09/28/2012 02:54 EDT | Updated 11/28/2012 05:12 EST

Nunavut, RCMP target unsafe gun storage after dozens of firearm incidents

IQALUIT, Nunavut - RCMP and the Nunavut government are trying to change the territory's culture around the safe storage of firearms in response to dozens of gun incidents that have threatened police and civilians.

Hunting is part of life in the North, said Chief Supt. Steve McVarnock, but too often hunters coming in off the land don't take immediate steps to deactivate their guns.

"That's the type of mindset we want to start right from the get-go. When you come back to the community, you secure that weapon. You separate the ammunition from it. You secure it so that it is locked and very difficult to access," McVarnock said Friday.

RCMP in Nunavut are routinely called out over gun concerns.

Police statistics show the territory had a total of 118 gun offences in 2011. So far this year, police have responded 73 times to calls with "firearm implications."

Both civilians and police are being endangered.

Last March, in the hamlet of Kimmirut, shots were fired into the homes of two Mounties while they sat inside with their families. A 20-year-old man was arrested after being disarmed and subdued by 10 fellow citizens.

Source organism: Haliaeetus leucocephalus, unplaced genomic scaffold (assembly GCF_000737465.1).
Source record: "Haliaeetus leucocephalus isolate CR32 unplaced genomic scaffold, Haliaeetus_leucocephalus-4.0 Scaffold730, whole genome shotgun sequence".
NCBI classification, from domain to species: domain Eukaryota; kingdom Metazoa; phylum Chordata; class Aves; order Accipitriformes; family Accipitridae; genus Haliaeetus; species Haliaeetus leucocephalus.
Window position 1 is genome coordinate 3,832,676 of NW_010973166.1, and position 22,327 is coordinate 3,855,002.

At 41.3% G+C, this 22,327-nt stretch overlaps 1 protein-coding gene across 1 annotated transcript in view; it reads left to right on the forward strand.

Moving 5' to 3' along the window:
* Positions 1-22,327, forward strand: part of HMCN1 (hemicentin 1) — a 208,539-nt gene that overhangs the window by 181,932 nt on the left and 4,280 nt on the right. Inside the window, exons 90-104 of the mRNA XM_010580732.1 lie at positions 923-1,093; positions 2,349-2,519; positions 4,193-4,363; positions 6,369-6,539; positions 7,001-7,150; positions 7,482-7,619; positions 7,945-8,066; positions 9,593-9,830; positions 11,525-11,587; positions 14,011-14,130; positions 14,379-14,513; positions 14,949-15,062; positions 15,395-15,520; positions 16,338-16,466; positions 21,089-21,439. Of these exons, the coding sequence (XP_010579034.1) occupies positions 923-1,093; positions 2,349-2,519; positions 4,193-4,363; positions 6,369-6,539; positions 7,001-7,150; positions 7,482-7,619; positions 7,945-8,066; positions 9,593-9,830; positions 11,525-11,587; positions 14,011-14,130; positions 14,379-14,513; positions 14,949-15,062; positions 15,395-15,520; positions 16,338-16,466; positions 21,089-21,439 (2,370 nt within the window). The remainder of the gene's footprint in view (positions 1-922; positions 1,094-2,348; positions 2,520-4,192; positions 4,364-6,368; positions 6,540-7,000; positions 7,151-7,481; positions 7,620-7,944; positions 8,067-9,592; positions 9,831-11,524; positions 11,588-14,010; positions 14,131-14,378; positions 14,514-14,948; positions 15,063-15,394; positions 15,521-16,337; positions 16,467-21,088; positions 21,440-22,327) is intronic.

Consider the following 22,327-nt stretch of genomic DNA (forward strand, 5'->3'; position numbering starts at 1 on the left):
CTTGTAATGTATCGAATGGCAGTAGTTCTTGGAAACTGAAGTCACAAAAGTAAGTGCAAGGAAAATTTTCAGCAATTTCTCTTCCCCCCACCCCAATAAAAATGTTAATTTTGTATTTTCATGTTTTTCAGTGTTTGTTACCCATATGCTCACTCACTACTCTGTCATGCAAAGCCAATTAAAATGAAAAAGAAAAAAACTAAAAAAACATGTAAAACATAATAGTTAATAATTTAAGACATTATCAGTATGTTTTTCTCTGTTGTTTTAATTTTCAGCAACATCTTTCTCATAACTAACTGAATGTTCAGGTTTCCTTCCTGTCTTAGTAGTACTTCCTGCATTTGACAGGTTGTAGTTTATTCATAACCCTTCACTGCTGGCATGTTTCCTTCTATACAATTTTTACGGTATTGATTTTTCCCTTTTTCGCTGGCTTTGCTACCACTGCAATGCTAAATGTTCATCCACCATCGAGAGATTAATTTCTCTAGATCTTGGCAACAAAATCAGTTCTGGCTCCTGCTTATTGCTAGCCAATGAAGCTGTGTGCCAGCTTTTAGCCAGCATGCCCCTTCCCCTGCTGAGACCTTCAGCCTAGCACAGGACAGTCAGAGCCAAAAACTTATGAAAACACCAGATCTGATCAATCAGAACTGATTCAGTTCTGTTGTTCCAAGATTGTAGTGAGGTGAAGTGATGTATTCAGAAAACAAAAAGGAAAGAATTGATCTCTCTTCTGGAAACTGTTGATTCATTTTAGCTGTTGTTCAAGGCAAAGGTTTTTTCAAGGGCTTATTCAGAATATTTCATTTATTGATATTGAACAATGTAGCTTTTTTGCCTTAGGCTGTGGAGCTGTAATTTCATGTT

McVarnock acknowledges that safe storage won't solve all the territory's firearm problems. But locking guns away will make it that much less likely that they'll be close at hand during emotional disputes.

"If there's an event happening in a community, or people are drinking, or emotions rev up and anger starts to happen, if a firearm is safely secured and keys are removed from the individuals, then I think that enhances safety for that moment and others around him with cooler heads may be able to intervene."

McVarnock said he'd like to see a trigger lock on every rifle in Nunavut.

Mounties and Nunavut conservation officers plan to visit all the territory's far-flung communities to talk to people about firearm storage. A video on the subject featuring Inuit officers is to be widely distributed.

The Canadian Forces is sending up storage lockers for rifles assigned to the Rangers, the army's largely aboriginal northern reserve force.

"We're not trying to disrupt the traditional lifestyle of the North," McVarnock said.

"We're not driving this down the throat of people. We want to engage them in a very positive and proactive way and hopefully we can reduce the incidence of gun violence in the North."

— By Bob Weber in Edmonton